Here is a worked example.

Fractional Exponent Multiplication Worked Example

Which Method to Use When Multiplying Radicals?

Both methods will work either way once you understand what they do, but which one is easiest to use?

The answer is, whichever one you prefer.

However!! This quick check will give you the least work to do:

  • If the exponents (roots/indices/powers) are the same, then the radical method is the simplest.
  • If the radicands (bases) are the same, then the fractional exponent method is simplest

That’s all there is to it, now…

How to Simplify Radical Expressions

Simplifying a radical is a must-do step for presenting your final answer. To not do this would be like showing 2/4 instead of 1/2.

It’s the reverse of the radical multiplication rule. Let’s try it out together.

75 is not a square number, so what can you do to simplify it?

75 can be factorized into 25 and 3, because 25 × 3 = 75. You may have spotted that 25 is a square number!

So, if we use the first rule of multiplying radicals in reverse:

\(
\sqrt{75}=\sqrt{25}\times\sqrt{3}
\)

\(\sqrt{3}\) can’t be simplified, but \(\sqrt{25}=5\) so \(\sqrt{75}\) can be simplified to

\(
\sqrt{75}=5\sqrt{3}
\)

Let’s do one more together before you do it yourself, this time with cube roots.

First, we must look for a cube number that divides 250.

You can look up the cube numbers; the first few are 8, 27, 64, 125, 196,…

250 is divisible by 125, and 125 is a cube number. Perfect!

So, again using the first rule of multiplying radicals:

\(
\eqalign{
\sqrt[3]{250}&=\sqrt[3]{125\times2}\\
&=\sqrt[3]{125}\times\sqrt[3]{2}
}
\)

Now \(\sqrt[3]{125}=5\) and \(\sqrt[3]{2}\) can’t be simplified, so:

\(
\sqrt[3]{125}\times\sqrt[3]{2}=5\sqrt[3]{2}
\)

To spot square factors that can help simplify radicals, use our list of factors for all numbers up to 100.

Recap

Why Use a Radical?

The answer is: look at the square root of any number other than a square number, like 7.

\(
\sqrt{7}=2.64575131\ldots
\)

That decimal number goes on… and on… and on… FOREVER!

Numbers like \(\sqrt{7}\) are known as surds if they use the radical notation, or irrational numbers otherwise. The root or radical symbol helps us write them easily, so that equations aren’t full of decimal numbers.

Square Roots

If a is a positive number, a square root of a is a number that gives a when squared, or multiplied by itself. Just like this:

\(
\sqrt{25}=5
\)

Because 5 multiplied by itself is 25.

What happens if you square a square root?

\(
\left(\sqrt{5}\right)^2=\left(5^\left(\frac{1}{2}\right)\right)^2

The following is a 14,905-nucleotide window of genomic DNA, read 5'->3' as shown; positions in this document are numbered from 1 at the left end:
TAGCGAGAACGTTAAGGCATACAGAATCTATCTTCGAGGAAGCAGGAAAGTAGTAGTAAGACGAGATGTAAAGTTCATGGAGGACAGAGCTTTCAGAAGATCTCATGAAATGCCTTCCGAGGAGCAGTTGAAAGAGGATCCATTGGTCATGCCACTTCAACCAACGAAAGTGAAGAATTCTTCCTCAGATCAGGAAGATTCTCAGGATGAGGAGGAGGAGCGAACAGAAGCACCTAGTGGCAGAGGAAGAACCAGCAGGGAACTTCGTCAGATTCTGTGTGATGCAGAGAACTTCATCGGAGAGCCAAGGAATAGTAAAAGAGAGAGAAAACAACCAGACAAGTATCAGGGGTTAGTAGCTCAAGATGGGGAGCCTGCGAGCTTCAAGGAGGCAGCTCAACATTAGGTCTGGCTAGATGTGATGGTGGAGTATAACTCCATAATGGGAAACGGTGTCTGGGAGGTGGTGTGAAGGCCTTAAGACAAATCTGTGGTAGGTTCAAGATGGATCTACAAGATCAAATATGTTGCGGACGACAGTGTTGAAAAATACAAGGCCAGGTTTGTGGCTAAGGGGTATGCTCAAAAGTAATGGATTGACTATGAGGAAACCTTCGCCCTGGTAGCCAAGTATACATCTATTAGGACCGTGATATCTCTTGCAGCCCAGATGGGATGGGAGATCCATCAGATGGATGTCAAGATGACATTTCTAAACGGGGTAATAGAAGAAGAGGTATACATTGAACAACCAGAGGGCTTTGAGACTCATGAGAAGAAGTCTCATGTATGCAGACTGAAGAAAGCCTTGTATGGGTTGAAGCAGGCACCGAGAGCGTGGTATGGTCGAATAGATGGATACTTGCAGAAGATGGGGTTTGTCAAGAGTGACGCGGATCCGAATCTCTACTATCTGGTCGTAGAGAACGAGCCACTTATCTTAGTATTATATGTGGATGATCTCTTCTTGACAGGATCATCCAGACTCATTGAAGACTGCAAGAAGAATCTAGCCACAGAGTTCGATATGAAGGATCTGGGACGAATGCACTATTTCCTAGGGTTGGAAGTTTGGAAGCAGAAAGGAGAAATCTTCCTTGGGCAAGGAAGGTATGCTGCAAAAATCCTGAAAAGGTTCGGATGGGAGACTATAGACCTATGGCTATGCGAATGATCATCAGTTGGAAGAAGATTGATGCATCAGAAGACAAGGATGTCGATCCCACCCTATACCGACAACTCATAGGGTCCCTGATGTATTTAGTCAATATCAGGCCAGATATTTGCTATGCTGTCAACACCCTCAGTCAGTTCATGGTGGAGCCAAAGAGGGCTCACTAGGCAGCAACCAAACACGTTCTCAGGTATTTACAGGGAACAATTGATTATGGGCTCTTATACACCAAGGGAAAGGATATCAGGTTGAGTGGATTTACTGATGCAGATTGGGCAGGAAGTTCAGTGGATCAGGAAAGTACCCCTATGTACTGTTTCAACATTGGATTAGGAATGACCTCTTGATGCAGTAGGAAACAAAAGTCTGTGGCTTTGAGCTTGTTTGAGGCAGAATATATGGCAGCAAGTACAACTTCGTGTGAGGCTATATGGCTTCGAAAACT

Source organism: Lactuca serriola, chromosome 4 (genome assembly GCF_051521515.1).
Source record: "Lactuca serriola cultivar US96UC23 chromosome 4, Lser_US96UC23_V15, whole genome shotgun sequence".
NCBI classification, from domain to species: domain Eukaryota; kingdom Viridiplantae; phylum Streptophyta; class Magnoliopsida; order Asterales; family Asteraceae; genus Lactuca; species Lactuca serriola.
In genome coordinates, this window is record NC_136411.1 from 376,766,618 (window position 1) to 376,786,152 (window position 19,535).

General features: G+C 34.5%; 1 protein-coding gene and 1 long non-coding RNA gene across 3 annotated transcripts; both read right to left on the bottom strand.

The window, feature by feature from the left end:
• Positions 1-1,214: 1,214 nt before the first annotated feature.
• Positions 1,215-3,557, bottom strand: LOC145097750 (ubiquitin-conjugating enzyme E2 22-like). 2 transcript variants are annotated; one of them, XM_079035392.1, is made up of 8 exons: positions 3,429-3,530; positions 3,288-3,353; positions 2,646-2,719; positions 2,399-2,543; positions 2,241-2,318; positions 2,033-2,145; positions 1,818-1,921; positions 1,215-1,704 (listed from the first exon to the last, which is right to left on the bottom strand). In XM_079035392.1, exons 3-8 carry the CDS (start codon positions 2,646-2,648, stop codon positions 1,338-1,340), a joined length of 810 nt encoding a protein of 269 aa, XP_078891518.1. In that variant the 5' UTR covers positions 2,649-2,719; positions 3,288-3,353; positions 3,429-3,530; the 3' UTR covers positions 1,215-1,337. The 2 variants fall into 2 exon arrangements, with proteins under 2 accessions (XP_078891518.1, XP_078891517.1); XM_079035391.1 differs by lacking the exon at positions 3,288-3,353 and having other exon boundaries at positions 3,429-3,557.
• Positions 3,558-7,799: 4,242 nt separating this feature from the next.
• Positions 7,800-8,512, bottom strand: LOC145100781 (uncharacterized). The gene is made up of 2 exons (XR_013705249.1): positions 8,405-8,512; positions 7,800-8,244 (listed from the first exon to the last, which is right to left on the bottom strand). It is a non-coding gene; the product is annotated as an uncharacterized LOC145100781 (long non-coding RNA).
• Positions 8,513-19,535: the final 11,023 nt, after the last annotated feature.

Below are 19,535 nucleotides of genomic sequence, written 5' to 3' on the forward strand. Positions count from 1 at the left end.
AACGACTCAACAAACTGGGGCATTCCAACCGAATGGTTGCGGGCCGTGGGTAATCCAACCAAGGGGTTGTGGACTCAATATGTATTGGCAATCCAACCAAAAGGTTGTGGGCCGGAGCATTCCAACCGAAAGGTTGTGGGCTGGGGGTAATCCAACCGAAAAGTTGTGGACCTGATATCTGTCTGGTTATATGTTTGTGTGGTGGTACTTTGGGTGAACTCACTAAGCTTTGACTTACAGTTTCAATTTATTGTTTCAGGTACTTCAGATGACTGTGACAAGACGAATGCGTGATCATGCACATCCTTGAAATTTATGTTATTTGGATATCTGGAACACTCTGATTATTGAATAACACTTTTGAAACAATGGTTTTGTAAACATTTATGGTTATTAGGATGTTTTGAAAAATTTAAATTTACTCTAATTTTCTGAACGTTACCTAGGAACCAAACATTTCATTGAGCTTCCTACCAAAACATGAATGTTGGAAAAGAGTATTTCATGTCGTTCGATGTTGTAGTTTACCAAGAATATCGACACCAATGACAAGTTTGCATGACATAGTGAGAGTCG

\)

And when squaring this, it’s the same as multiplying the exponent by 2:

\(
\left(5^\left(\frac{1}{2}\right)\right)^2=5^\left(\frac{2}{2}\right)=5^1
\)

So, the square root does the opposite of squaring a number.

Impress your teacher by telling them that a square root is the inverse of a square function. Just make sure you can explain what that means!

Cube Roots and More

A cube root asks, “What number would multiply with itself 3 times to make the radicand?”

It looks like this:

8's Cube Root

As you can see, the answer for the cube root of 8 is 2, because

23 = 2 × 2 × 2 = 8

A 4th root looks like \(\sqrt[4]{16}\)

It asks, “What number would multiply with itself 4 times to make the radicand?”

The answer to \(\sqrt[4]{16}\) is 2, because 24=2×2×2×2=16

Now go learn what you came here for in the first place. Head back to the “how-to” section on Multiplying Radicals

To Sum Up (Pun Intended)

The radical symbol is another way of writing a fractional exponent a12

The radicand is the number inside the radical symbol.

Radicals with root x ask the question: “What would multiply itself x number of times to make the radicand.”

To simplify a radical expression, look for a number that divides the radicand. Use our table of factors and multiples to help with this.

When multiplying radicals:

  • If they have the same exponent (root), use the radical method. Numbers outside the radical multiply and stay outside. Numbers inside the radicands multiply and stay inside the radical.
  • If they have the same radicand, convert to fractional exponents. Exponents add together, and the radicand, which is now called the base, stays the same.

If any of this didn’t make sense, go back over it in the lesson above and make sure you can answer all the practice questions. If you’re stuck, comment below, and we can help out!